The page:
• Change of interest in school, sports, or other activities.

Wondering about the best ways to prevent underage drinking? Though many teens/young adults and parents go through periods of disconnection, the number one factor in preventing alcohol consumption for a young person you love is to build a strong relationship with them, one that includes a discussion about alcohol.

  • Speak openly and honestly with your teen or young adult about alcohol and why you believe the best decision for them to make at this time is to not drink. Hold a strong boundary; this communicates love by demonstrating your strength in keeping them safe.
  • Listen to their thoughts, beliefs, and experiences with an open mind. See if you can collaboratively come up with ideas to fulfill what might be driving their interest or desire to drink. Be willing to listen if they are struggling with peer pressure or other reasons to drink.
  • Know their friends and social circles. Know how they spend their time.
  • Acknowledge alcohol use and/or abuse in the family or community with openness. Talk to your loved ones about the differences for each circumstance, and consider role modeling the behavior you’d like to see in your loved one.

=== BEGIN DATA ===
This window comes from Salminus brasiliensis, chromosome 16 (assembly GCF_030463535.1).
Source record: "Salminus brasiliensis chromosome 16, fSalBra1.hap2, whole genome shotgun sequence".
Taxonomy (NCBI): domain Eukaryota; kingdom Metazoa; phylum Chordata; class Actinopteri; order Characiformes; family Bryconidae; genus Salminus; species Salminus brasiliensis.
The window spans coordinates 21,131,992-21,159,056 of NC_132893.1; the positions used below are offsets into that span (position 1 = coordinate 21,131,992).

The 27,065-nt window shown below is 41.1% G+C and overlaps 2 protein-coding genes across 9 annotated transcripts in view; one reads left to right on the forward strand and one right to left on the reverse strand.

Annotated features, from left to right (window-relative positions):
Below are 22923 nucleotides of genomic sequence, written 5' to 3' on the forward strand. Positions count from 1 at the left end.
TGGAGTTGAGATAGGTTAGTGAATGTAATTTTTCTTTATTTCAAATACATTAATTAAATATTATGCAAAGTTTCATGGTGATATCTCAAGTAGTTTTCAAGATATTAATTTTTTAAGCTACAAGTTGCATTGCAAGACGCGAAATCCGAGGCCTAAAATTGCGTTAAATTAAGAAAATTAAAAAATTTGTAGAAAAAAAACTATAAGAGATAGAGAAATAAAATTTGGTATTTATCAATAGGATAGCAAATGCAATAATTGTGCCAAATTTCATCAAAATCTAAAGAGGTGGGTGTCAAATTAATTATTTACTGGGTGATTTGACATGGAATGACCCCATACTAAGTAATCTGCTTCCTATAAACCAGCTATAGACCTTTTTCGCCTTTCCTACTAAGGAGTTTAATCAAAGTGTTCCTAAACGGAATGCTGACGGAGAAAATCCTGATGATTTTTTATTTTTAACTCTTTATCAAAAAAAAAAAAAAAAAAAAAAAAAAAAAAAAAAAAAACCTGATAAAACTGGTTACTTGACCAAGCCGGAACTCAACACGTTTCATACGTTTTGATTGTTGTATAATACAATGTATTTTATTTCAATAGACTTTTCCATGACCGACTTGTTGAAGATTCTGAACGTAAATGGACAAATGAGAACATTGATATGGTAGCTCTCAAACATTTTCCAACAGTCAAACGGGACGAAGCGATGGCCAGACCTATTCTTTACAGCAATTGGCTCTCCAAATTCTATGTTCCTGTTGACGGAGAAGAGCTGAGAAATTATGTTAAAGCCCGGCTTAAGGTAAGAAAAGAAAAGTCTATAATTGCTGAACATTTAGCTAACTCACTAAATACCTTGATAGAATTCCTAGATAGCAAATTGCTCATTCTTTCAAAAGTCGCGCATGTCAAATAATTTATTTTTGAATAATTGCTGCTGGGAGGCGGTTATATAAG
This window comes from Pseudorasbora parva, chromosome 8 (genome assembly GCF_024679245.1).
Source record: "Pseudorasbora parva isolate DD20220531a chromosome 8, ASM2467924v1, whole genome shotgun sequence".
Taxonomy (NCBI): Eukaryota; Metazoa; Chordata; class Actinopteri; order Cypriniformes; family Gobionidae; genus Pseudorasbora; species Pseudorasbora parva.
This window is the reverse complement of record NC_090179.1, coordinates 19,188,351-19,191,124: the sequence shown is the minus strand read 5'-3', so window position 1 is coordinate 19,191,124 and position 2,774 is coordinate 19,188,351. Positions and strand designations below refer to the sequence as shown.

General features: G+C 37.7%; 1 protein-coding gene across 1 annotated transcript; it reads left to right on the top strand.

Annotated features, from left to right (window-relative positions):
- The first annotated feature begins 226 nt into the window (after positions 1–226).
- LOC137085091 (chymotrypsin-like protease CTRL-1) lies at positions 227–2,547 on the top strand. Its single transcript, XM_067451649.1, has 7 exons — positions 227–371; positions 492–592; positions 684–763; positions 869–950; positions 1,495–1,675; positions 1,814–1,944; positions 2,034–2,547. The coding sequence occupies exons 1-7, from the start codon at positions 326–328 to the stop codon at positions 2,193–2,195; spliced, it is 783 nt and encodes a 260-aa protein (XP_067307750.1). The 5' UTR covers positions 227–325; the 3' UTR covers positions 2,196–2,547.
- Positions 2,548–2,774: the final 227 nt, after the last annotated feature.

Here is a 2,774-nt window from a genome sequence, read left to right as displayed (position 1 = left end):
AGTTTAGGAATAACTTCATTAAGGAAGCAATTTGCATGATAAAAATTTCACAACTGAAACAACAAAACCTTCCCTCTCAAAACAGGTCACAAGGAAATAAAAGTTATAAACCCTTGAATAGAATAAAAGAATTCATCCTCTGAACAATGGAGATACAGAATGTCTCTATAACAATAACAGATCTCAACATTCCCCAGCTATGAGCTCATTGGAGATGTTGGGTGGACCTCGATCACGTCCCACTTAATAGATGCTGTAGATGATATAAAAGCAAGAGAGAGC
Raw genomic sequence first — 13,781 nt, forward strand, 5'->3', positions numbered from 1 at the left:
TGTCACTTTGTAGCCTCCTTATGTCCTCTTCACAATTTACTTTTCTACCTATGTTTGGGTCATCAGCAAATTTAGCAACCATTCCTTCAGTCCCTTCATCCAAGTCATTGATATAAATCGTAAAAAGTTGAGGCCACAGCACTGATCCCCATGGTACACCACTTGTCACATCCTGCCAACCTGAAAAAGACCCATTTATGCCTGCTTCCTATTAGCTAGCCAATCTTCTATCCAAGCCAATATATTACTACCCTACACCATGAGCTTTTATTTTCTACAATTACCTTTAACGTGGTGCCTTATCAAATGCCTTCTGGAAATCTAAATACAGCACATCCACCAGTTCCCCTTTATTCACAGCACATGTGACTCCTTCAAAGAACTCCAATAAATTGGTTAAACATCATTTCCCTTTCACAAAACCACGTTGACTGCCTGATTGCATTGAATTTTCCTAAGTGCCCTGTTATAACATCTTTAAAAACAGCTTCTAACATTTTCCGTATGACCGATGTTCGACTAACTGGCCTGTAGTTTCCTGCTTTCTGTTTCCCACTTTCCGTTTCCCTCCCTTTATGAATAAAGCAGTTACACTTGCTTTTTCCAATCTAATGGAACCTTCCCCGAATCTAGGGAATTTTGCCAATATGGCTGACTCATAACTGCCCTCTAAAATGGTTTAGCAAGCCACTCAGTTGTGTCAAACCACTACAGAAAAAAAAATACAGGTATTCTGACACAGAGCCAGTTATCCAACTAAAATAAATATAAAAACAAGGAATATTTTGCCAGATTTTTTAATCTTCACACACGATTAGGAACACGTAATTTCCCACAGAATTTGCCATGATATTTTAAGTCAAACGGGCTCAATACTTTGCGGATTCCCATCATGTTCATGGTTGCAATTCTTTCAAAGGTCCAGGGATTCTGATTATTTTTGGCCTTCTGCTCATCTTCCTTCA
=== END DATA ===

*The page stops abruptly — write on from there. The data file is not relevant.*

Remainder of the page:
• If you know your teen or young adult is drinking, educated them about best practices. Teach them the dangers of binge drinking, the size of a standard drink, to eat first, to alternate with water, and to avoid drinking games.
  • Spend quality time with your loved one and focus on building their self esteem and sense of self. The more positive interactions they have with you, the more likely they will be to listen to your loving words of advice and boundaries, and the less likely they will be to harm themselves by drinking.

Benchfriends

Alcohol Abuse & Alcohol Addiction Treatment Options in Colorado

 

If you think your teen or young adult may be abusing alcohol, or if you are concerned with your own alcohol consumption patterns, seek support.  The potential dangers of alcohol addiction for teens and young adults can be incredibly detrimental, and sometimes life threatening. Learn how to discuss the topic with your loved one and honestly assess the situation.  Help is available and the sooner you reach out, the better. It’s a risk not worth taking. If you’re unsure, call us: 888-850-1890.  Sandstone Care is a teen alcohol rehab in Denver CO, and Boulder / Broomfield, CO, as well as a young adult alcohol treatment center in Denver and Boulder, CO. Our team is happy to answer any questions you have and support you however we can.